Thursday, March 11, 2010

Let Us Break Cake Together, On Our Knees

First off, I mean nothing sacrilegious by the title I have given this piece. I'd written something else, originally. As I left to join my community group for the evening, I began humming "let us break bread together on our knees," a song laden with a feeling of family and many fond memories. As I was bringing cake.... well, you see where I went with it. With every community group I have been a part of, the question has always arisen... before we start getting into His word - what are we going to eat? There's just something about breaking bread, or cake, or chip and dip, or whatever together that encourages fellowship - so this issue of the meal, or even just a snack, always needs resolution.

In our group a few pot luck, smorgasborg things have been tried. We have now committed ourselves to the sign-up sheet whereupon each family takes it upon themselves to bring the goodies for that week's gathering. There are a lot of us, usually at least 20 adults, so this is no small sacrifice for the giver. But it seems to work for us. Everyone is very thankful for whatever is brought, and there are long stretches of time before it is your turn again.

Tonight is my turn. Which has translated into Luisa being given the arduous task of making a carrot cake yesterday while I was out for a good portion of the day on errands. (She would much rather be given the assignment of simply grating carrots, but Angelina was busy making her first cheesecake for the family - white chocolate raspberry. She's a mini-Quentin.) So with recipe in hand, my little Lu turned out a very nice cake! In our family, nobody is exempt from cooking - except for Roman the magician who mysteriously and consistently disappears when this routine task arises. He's the dishwasher.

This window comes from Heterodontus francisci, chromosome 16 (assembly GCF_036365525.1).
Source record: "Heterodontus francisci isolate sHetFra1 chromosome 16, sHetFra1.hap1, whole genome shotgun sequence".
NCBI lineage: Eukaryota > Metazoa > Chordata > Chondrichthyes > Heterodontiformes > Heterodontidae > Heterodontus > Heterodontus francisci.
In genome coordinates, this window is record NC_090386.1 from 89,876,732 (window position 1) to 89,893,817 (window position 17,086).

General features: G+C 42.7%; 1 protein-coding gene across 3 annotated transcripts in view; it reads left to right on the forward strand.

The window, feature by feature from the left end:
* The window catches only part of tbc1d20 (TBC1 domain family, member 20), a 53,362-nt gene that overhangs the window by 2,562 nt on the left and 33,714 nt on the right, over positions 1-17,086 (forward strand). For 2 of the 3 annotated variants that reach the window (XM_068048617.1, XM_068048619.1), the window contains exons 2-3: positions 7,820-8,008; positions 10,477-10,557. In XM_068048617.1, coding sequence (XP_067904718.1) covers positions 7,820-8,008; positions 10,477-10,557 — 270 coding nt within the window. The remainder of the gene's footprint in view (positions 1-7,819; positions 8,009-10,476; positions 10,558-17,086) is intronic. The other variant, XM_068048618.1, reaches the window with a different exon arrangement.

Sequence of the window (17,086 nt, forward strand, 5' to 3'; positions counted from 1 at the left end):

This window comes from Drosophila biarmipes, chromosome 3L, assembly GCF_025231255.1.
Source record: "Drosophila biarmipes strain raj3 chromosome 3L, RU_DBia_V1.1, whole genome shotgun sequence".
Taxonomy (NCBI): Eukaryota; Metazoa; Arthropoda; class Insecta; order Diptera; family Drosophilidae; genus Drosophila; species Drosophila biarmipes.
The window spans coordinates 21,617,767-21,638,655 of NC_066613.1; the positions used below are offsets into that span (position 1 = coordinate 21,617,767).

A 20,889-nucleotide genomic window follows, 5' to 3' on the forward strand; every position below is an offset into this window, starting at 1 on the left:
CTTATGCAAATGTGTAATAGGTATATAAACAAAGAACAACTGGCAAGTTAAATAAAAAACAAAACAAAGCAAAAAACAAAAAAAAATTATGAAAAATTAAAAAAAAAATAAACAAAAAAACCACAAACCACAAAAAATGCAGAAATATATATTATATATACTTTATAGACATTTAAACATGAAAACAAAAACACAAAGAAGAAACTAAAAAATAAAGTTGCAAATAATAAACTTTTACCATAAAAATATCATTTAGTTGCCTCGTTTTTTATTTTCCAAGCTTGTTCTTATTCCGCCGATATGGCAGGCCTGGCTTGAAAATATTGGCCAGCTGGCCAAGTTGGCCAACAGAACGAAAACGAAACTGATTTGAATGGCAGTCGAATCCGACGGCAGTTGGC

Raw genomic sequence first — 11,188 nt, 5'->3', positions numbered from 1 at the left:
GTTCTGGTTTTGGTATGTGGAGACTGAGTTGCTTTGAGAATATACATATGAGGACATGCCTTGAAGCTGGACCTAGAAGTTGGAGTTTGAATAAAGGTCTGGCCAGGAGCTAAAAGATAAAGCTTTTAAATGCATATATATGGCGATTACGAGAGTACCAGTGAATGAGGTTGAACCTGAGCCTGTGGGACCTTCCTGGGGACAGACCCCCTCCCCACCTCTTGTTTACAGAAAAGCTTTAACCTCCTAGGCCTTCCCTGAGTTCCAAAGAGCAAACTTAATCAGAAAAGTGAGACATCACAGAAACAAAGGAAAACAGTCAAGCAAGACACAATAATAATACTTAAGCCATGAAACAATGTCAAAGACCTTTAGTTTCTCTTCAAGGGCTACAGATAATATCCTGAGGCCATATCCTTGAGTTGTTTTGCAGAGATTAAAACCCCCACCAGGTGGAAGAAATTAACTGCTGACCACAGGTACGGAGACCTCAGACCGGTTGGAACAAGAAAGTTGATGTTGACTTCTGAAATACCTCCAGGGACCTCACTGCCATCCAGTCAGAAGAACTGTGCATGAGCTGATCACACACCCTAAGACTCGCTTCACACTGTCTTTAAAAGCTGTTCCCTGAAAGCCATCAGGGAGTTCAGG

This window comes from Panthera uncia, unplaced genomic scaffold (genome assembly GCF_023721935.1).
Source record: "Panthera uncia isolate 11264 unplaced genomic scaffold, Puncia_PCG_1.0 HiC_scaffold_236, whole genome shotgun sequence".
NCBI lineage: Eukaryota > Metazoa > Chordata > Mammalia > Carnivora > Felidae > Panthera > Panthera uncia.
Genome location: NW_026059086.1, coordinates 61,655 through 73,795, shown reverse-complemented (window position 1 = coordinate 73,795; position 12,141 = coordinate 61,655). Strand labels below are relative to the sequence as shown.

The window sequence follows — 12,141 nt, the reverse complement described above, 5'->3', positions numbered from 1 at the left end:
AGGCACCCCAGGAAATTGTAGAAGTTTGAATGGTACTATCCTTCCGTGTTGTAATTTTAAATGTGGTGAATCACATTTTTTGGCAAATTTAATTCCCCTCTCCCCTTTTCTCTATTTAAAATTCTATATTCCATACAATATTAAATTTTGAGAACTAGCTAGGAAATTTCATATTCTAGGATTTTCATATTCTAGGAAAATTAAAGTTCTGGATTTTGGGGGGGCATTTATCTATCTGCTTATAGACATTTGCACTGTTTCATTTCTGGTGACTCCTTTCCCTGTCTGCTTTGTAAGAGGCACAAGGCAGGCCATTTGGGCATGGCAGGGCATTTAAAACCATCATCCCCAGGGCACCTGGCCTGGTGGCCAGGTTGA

Today, Angelina is in bed, sick. So Luisa and I have been finishing the rest of the fixins for tonight. I made a classic cream cheese frosting for the carrot cake to begin with. Then, we attempted an apple cake that could only have been created in the South. This thing is guaranteed to give you a cavity if you do not brush immediately afterwards. The cake itself may be a rather standard (if sugar heavy) recipe, but once it was taken from the oven the directions instructed us to have a sauce composed of 1 cup brown sugar, 1 stick of butter, and 1/4 cup of milk ready to pour over the hot cake and let it rest for an hour. This we did. What I didn't do was bake it in a flute pan, so my intricately designed bundt pat held on fast to all that sticky sweetness and we wound up with a cake that wouldn't let loose - well half of it wouldn't, and half of it did. So, this baby will be staying home to be eaten with vanilla ice-cream, having proven itself unfit for public presentation. Ah well.....

It's a good thing I also had Luisa help me make a chocolate banana cake. We decided a sweet and tangy chocolate cream cheese frosting recipe would set it off perfectly. And in keeping with our readings on prayer by Paul Miller, I find it fitting to offer a child's prayer here:

Thank you for the food we eat,
Thank you for the friends we meet.
Thank you for the birds that sing,
Thank you, God, for everything. Amen

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